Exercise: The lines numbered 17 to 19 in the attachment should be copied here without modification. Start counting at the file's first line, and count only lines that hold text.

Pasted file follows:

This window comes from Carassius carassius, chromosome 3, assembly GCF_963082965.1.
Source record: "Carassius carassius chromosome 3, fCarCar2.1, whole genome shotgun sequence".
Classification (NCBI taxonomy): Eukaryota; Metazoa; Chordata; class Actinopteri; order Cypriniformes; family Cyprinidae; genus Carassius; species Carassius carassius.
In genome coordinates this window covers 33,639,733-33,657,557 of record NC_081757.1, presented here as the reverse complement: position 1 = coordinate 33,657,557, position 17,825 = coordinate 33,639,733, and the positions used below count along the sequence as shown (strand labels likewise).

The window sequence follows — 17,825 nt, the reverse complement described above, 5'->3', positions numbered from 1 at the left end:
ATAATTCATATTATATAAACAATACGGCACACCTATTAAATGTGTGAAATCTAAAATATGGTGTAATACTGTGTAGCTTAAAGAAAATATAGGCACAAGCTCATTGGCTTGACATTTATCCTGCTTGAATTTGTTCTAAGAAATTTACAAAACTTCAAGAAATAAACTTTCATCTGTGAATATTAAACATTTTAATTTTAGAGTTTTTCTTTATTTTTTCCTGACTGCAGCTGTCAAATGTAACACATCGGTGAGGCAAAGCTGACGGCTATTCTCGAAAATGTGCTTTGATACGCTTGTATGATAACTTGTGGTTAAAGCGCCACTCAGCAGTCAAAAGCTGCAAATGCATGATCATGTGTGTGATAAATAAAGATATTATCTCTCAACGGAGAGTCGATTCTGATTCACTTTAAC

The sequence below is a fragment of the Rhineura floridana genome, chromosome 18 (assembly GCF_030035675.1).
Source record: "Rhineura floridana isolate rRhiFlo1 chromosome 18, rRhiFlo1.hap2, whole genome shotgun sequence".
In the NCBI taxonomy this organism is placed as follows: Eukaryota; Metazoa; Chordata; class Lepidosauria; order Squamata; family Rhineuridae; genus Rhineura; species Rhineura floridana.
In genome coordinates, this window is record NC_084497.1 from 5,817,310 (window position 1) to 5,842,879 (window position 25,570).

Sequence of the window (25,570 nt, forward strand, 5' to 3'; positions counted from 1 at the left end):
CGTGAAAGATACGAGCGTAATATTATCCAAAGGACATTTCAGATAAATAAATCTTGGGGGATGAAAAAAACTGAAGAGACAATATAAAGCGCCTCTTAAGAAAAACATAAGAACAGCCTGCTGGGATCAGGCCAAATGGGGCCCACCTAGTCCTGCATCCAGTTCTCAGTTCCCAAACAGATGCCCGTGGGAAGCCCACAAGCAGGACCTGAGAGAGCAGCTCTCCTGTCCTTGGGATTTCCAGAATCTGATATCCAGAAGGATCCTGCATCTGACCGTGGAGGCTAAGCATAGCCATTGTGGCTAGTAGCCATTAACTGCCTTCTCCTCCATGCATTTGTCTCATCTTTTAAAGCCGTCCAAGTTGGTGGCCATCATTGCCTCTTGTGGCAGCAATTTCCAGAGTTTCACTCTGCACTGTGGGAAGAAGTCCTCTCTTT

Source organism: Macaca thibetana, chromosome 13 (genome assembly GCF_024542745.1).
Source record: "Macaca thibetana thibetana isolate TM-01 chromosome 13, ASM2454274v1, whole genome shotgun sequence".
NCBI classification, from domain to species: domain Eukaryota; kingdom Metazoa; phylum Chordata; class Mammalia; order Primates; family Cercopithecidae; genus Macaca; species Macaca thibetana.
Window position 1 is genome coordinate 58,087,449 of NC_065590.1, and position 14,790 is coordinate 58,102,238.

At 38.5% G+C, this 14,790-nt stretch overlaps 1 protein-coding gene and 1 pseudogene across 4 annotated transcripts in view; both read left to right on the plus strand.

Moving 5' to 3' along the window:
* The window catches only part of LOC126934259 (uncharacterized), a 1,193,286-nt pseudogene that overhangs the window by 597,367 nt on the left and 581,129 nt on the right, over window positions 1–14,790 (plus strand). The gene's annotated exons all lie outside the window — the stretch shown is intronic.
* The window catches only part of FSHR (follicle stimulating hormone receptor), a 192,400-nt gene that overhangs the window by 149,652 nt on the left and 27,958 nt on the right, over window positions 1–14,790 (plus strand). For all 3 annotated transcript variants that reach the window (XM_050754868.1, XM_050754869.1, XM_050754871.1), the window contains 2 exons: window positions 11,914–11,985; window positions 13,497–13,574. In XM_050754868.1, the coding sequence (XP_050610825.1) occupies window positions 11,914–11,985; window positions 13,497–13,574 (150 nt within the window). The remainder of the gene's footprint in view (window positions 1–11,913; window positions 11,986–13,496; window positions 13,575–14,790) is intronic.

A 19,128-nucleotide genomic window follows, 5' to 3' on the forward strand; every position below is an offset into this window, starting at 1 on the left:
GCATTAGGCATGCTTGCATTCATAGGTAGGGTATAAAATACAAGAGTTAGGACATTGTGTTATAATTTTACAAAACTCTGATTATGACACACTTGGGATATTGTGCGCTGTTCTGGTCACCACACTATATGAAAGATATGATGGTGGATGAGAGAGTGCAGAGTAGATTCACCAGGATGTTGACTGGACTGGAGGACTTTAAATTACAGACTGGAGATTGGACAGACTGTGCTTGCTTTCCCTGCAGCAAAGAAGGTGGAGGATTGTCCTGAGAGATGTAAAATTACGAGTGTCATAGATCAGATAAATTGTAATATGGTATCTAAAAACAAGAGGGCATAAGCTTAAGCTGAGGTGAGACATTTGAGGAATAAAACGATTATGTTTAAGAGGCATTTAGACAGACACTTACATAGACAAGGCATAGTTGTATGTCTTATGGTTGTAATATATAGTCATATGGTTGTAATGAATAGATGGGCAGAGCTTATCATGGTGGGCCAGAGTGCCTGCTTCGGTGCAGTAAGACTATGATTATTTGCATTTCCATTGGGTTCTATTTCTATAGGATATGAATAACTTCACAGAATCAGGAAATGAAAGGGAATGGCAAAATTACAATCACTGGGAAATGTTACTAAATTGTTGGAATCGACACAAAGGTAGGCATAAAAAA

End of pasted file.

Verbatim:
At 38.5% G+C, this 14,790-nt stretch overlaps 1 protein-coding gene and 1 pseudogene across 4 annotated transcripts in view; both read left to right on the plus strand.

Moving 5' to 3' along the window:
* The window catches only part of LOC126934259 (uncharacterized), a 1,193,286-nt pseudogene that overhangs the window by 597,367 nt on the left and 581,129 nt on the right, over window positions 1–14,790 (plus strand). The gene's annotated exons all lie outside the window — the stretch shown is intronic.